Lau WL, Nunes ACF, Vasilevko V, et al. Chronic Kidney Disease Increases Cerebral Microbleeds in Mouse and Man. Transl Stroke Res. 2020 Feb;11(1):122-134. doi:10.1007/s12975-019-00698-8.

Kajitani N, Uchida HA, Suminoe I, et al. Chronic kidney disease is associated with carotid atherosclerosis and symptomatic ischaemic stroke. J Int Med Res. 2018 Sep;46(9):3873-3883. doi:10.1177/0300060518781619.

Grams ME, Yang W, Rebholz CM, et al. Risks of Adverse Events in Advanced CKD: The Chronic Renal Insufficiency Cohort (CRIC) Study. Am J Kidney Dis. 2017 Sep;70(3):337-346. doi:10.1053/j.ajkd.2017.01.050.

Tsagalis G, Akrivos T, Alevizaki M, Manios E, Stamatellopoulos K, Laggouranis A, Vemmos KN. Renal dysfunction in acute stroke: an independent predictor of long-term all combined vascular events and overall mortality. Nephrol Dial Transplant. 2009 Jan;24(1):194-200. doi:10.1093/ndt/gfn471.

Toyoda K, Ninomiya T. Stroke and cerebrovascular diseases in patients with chronic kidney disease. Lancet Neurol. 2014 Aug;13(8):823-833. doi:10.1016/S1474-4422(14)70026-2.

Chelluboina B, Vemuganti R. Chronic kidney disease in the pathogenesis of acute ischemic stroke. J Cereb Blood Flow Metab. 2019 Oct;39(10):1893-1905. doi:10.1177/0271678X19866733.

Masson P, Webster AC, Hong M, Turner R, Lindley RI, Craig JC. Chronic kidney disease and the risk of stroke: a systematic review and meta-analysis. Nephrol Dial Transplant. 2015 Jul;30(7):1162-1169. doi:10.1093/ndt/gfv009.

Pereg D, Rozenbaum Z, Vorobeichik D, et al. Prevalence and Significance of Unrecognized Renal Dysfunction in Patients with Stroke. Am J Med. 2016 Oct;129(10):1074-1081. doi:10.1016/j.amjmed.2016.05.003.

Rozenbaum Z, Leader A, Neuman Y, et al. Prevalence and Significance of Unrecognized Renal Dysfunction in Patients with Acute Coronary Syndrome. Am J Med. 2016 Feb;129(2):187-194. doi:10.1016/j.amjmed.2015.08.017.

Ding WY, Lip GYH. Does Renal Function Predict Short- and Medium-Term Mortality and Hospital Readmissions in Poststroke Patients? Stroke. 2018 Dec;49(12):2812-2813. doi:10.1161/STROKEAHA.118.023723.

Ketteler M, Block GA, Evenepoel P, et al. Diagnosis, Evaluation, Prevention, and Treatment of Chronic Kidney Disease-Mineral and Bone Disorder: Synopsis of the Kidney Disease: Improving Global Outcomes 2017 Clinical Practice Guideline Update. Ann Intern Med. 2018 Mar 20;168(6):422-430. doi:10.7326/M17-2640.

Bernhardt J, Hayward KS, Kwakkel G, et al. Agreed definitions and a shared vision for new standards in stroke recovery research: The Stroke Recovery and Rehabilitation Roundtable taskforce. Int J Stroke. 2017 Jul;12(5):444-450. doi:10.1177/1747493017711816.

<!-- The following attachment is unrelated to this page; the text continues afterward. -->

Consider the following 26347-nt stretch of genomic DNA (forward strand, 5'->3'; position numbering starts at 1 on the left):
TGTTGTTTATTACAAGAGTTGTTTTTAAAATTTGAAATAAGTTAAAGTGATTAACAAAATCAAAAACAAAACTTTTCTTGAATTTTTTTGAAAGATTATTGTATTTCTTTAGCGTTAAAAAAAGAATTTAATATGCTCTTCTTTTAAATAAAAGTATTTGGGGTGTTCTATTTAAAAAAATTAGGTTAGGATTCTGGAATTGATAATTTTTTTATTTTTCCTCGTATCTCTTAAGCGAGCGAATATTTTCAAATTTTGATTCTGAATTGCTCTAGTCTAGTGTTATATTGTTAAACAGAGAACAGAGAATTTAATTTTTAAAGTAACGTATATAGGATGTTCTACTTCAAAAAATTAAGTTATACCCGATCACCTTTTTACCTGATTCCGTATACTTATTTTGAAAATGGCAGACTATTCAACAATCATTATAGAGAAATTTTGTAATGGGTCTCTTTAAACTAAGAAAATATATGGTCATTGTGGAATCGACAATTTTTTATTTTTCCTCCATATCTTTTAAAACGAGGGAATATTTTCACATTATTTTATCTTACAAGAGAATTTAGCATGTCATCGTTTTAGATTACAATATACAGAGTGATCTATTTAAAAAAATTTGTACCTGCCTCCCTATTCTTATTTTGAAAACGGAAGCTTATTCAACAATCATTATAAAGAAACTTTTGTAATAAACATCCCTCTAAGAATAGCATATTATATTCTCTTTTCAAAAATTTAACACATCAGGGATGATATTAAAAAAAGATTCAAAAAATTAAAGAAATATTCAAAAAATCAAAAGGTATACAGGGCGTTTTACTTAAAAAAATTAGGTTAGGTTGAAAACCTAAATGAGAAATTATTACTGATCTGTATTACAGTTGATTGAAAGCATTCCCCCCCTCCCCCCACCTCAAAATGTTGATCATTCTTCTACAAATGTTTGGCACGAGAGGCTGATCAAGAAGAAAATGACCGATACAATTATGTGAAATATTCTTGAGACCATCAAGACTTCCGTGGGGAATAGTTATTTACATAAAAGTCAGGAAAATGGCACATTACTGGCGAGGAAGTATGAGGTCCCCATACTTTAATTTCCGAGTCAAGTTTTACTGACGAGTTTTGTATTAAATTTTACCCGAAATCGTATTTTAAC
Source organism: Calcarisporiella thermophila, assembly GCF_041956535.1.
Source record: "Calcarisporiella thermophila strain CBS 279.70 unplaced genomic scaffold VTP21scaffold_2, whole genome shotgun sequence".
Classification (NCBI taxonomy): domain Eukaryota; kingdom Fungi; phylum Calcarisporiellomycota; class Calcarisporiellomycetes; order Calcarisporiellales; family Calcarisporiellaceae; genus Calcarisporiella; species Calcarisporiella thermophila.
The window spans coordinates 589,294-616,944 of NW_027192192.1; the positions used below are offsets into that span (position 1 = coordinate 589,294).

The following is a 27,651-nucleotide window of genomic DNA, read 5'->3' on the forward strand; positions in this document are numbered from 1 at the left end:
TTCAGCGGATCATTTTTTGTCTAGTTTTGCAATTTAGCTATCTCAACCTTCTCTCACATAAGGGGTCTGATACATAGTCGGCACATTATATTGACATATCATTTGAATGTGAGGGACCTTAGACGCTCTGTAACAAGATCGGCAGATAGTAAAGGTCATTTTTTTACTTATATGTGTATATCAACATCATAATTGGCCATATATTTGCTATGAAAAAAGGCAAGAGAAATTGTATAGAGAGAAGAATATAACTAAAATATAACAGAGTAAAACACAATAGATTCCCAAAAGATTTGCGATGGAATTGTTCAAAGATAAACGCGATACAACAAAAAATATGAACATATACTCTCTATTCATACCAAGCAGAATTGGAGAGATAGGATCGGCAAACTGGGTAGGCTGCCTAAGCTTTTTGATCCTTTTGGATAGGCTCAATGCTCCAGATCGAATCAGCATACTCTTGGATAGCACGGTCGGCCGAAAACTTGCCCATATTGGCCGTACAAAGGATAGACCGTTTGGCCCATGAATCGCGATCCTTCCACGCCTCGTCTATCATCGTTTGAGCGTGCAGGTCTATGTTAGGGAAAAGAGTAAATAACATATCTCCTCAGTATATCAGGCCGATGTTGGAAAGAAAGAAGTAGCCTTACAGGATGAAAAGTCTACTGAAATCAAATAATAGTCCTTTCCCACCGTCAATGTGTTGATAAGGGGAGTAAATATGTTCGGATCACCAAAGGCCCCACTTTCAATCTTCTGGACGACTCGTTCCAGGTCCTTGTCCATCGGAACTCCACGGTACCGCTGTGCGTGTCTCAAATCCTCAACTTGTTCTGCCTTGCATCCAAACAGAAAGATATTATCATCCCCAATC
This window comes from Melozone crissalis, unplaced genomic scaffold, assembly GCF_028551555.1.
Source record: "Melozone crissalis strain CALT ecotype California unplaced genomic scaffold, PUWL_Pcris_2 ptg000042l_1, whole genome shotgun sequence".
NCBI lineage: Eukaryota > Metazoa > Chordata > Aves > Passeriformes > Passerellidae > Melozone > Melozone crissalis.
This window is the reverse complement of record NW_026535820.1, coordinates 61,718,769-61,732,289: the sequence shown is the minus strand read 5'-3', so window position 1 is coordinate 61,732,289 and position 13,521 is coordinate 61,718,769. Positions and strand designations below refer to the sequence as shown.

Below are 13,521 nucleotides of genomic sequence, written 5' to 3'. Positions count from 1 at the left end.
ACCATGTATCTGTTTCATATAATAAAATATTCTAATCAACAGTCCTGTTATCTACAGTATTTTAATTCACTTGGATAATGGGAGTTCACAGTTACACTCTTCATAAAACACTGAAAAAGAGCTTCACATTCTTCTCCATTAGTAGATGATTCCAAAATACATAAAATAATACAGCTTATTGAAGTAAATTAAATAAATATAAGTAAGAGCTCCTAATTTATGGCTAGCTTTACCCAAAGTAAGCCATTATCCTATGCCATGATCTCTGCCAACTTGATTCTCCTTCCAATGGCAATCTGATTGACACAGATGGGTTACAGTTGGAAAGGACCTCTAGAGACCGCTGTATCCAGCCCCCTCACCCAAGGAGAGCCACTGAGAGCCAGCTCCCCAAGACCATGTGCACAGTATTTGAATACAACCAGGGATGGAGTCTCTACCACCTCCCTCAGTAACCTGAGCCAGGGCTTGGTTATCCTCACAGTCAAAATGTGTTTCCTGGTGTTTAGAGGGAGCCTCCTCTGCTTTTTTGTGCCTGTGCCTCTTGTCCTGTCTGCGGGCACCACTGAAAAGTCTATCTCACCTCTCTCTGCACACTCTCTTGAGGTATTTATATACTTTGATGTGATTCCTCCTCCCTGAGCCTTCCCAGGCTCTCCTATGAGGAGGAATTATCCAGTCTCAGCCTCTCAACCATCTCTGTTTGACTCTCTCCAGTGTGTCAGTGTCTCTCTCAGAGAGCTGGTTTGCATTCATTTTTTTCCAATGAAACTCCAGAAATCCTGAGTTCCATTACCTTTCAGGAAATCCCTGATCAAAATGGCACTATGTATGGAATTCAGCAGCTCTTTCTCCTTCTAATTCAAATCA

El Husseini N, Fonarow GC, Smith EE, Ju C, et al. Association of Kidney Function With 30-Day and 1-Year Poststroke Mortality and Hospital Readmission. Stroke. 2018 Dec;49(12):2896-2903. doi:10.1161/STROKEAHA.118.022011.

Hayden D, McCarthy C, Akijian L, et al. Renal dysfunction and chronic kidney disease in ischemic stroke and transient ischemic attack: A population-based study. Int J Stroke. 2017 Oct;12(7):761-769. doi:10.1177/1747493017701148.

Hao Z, Wu B, Lin S, et al. Association between renal function and clinical outcome in patients with acute stroke. Eur Neurol. 2010;63(4):237-242. doi:10.1159/000285165.

Zorrilla-Vaca A, Ziai W, Connolly ES Jr, Geocadin R, Thompson R, Rivera-Lara L. Acute Kidney Injury Following Acute Ischemic Stroke and Intracerebral Hemorrhage: A Meta-Analysis of Prevalence Rate and Mortality Risk. Cerebrovasc Dis. 2018;45(1-2):1-9. doi:10.1159/000479338.

Hill NR, Fatoba ST, Oke JL, et al. Global Prevalence of Chronic Kidney Disease - A Systematic Review and Meta-Analysis. PLoS One. 2016 Jul 6;11(7):e0158765. doi:10.1371/journal.pone.0158765.

Herrington WG, Preiss D, Haynes R, et al. The potential for improving cardio-renal outcomes by sodium-glucose co-transporter-2 inhibition in people with chronic kidney disease: a rationale for the EMPA-KIDNEY study. Clin Kidney J. 2018 Dec;11(6):749-761. doi:10.1093/ckj/sfy090.

Yahalom G, Schwartz R, Schwammenthal Y, et al. Chronic kidney disease and clinical outcome in patients with acute stroke. Stroke. 2009 Apr;40(4):1296-1303. doi:10.1161/STROKEAHA.108.520882.

Khatri R, Afzal MR, Qureshi MA, Maud A, Huanyu D, Jose Rodriguez G. Pre-Existing Renal Failure Increases In-Hospital Mortality in Patients with Intracerebral Hemorrhage. J Stroke Cerebrovasc Dis. 2019 Feb;28(2):237-242. doi:10.1016/j.jstrokecerebrovasdis.2018.07.036.

Published

2020-09-01

Issue

Section

Original Articles